At its heart, public service is the act of contributing toward the greater good. Drawing on roots in political science, sociology, history and economics, the public service and nonprofit leadership program at UNH Manchester is designed for students who are also concerned citizens driven to find solutions to public issues.
Virtual Public Service and Nonprofit Leadership Info Session
Tuesday, Feb. 16 | 5 - 6 p.m.
Join us for a virtual info session on February 16 at 5 p.m. to discover how UNH Manchester's public service major prepares students for a broad range of careers in fields including civil service, education, law, nonprofits and more. You'll also learn about the built-in accelerated path to a master's degree in public administration or public policy from UNH Carsey School of Public Policy.
The virtual info session will be led by Stephen Pimpare, Ph.D., who has inspired students with his passion and expertise on American politics and public policy since joining the UNH Manchester faculty six years ago. Pimpare is a nationally recognized expert on poverty, homelessness and U.S. social policy, having appeared on national and international radio and TV outlets as well as published several books.
What do you like best about your job?
SP: It’s the boring answer, but it’s the honest one – our students are amazing. In part because so many have so many responsibilities beyond their school work, there’s a seriousness of purpose that I really appreciate.
What are your hobbies?
SP: Any spare time is typically spent reading or writing, but I do love to cook.
Tell us your favorite:
- New Hampshire destination: There’s a particular old stone bridge, with a small waterfall and creek below it, out in Hillsboro that is equally magical in summer or when it’s frozen over in winter. It’s not far from some pretty good hiking trails, too.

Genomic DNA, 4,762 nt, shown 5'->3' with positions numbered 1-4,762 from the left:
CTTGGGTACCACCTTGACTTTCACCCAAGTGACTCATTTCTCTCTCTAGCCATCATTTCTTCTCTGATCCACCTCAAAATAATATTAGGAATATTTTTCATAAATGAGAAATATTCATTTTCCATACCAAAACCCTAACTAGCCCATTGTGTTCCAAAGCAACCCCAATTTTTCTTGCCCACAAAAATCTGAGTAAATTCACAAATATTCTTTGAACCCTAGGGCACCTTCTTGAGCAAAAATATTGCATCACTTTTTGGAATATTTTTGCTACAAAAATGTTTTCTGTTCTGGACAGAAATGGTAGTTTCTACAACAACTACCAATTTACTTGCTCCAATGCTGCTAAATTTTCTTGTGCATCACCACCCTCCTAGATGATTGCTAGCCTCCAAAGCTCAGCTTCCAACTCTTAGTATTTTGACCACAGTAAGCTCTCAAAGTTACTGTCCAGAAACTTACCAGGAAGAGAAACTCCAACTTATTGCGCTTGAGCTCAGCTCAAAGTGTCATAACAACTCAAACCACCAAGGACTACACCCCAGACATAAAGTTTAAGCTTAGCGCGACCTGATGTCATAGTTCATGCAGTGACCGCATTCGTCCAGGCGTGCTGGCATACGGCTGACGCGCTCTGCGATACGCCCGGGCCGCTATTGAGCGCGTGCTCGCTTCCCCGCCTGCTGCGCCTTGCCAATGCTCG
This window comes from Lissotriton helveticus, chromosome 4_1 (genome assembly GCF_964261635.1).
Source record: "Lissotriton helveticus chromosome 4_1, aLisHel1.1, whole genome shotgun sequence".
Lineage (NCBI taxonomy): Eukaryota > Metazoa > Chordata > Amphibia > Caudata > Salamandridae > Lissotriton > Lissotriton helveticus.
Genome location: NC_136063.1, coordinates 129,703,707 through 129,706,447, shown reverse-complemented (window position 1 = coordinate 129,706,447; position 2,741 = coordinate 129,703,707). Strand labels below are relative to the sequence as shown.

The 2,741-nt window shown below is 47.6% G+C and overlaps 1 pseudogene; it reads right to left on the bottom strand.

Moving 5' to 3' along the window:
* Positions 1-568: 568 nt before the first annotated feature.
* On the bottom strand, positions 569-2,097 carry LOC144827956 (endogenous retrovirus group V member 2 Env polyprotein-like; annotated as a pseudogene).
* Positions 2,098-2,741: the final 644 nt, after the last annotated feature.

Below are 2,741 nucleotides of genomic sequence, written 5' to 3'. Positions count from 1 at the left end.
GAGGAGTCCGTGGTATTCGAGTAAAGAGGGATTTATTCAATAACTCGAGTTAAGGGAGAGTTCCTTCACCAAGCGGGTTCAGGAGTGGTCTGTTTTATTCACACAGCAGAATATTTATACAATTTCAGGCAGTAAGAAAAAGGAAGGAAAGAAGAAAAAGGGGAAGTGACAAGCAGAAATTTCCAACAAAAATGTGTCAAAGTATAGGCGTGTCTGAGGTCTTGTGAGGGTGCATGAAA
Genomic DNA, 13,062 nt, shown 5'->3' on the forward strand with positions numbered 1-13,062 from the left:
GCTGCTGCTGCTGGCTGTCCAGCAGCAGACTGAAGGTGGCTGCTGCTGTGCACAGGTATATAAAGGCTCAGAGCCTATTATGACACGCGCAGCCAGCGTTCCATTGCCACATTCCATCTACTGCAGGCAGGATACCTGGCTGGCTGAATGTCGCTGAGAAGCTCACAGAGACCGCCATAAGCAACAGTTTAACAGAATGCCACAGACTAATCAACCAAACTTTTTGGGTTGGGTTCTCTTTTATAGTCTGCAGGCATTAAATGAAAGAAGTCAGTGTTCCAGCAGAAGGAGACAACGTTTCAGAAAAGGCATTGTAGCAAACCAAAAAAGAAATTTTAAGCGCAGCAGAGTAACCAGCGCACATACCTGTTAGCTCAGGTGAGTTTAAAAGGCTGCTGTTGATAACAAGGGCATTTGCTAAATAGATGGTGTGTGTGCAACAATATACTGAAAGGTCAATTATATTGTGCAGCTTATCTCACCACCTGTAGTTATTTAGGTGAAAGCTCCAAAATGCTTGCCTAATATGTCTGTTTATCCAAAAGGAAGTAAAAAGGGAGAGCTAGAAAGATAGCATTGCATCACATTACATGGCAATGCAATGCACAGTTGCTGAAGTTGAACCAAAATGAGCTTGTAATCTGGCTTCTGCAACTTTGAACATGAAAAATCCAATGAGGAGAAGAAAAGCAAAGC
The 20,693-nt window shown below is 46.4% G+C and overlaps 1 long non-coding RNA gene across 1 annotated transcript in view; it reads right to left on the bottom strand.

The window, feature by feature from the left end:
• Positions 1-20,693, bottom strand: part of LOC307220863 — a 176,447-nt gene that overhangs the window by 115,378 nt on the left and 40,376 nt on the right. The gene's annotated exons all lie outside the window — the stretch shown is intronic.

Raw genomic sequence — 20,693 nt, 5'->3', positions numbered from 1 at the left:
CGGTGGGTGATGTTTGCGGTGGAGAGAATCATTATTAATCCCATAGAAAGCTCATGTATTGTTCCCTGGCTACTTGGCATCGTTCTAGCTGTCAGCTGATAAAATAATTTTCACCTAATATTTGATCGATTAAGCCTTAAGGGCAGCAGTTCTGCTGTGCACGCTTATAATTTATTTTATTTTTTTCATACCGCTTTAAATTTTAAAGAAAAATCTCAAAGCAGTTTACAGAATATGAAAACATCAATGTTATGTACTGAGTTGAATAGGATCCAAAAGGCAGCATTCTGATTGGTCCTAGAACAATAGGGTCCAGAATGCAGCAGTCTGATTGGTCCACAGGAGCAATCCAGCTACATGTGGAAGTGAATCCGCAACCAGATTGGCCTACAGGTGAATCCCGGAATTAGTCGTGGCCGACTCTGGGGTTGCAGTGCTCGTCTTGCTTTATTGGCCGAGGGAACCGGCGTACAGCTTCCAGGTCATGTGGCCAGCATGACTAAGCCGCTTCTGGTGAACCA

- Book: I find myself returning most to Armistead Maupin’s Tales of the City books and to Dostoevsky’s Brothers Karamazov. Surely that says something about my tastes in fiction, but I’m not sure what. For books in my field, there is still nothing that matches Frances Fox Piven and Richard Cloward’s Regulating the Poor, both for the clarity of its thought and its prose, and for lasting insight into the deeper structures of American political development.
- Movie: I still find Hitchcock’s Notorious mesmerizing (and it has to be among Ingrid Bergman’s best performances), and I can still be utterly charmed, for some reason, by Kathleen Turner and Dennis Quaid (and Stanley Tucci and Fiona Shaw!) in the very silly Undercover Blues.
- Childhood book: Does Lord of the Rings count as a children’s book? I must have read it four or five times as a pre-teen. In my younger days, I believe I read all of the Hardy Boys mysteries and have a vague memory of gently harassing a local librarian, not quite believing her when she told me that there were no more and that I’d read them all.
- Childhood TV show: Well, Sesame Street, obviously. I felt a certain kinship with Oscar. I like to think I’ve mellowed with age and am a bit more like Kermit now.
Learn more about Professor Pimpare and UNH Manchester's public service and nonprofit leadership program at our virtual info session on Tuesday, February 16 at 5 p.m. RSVP today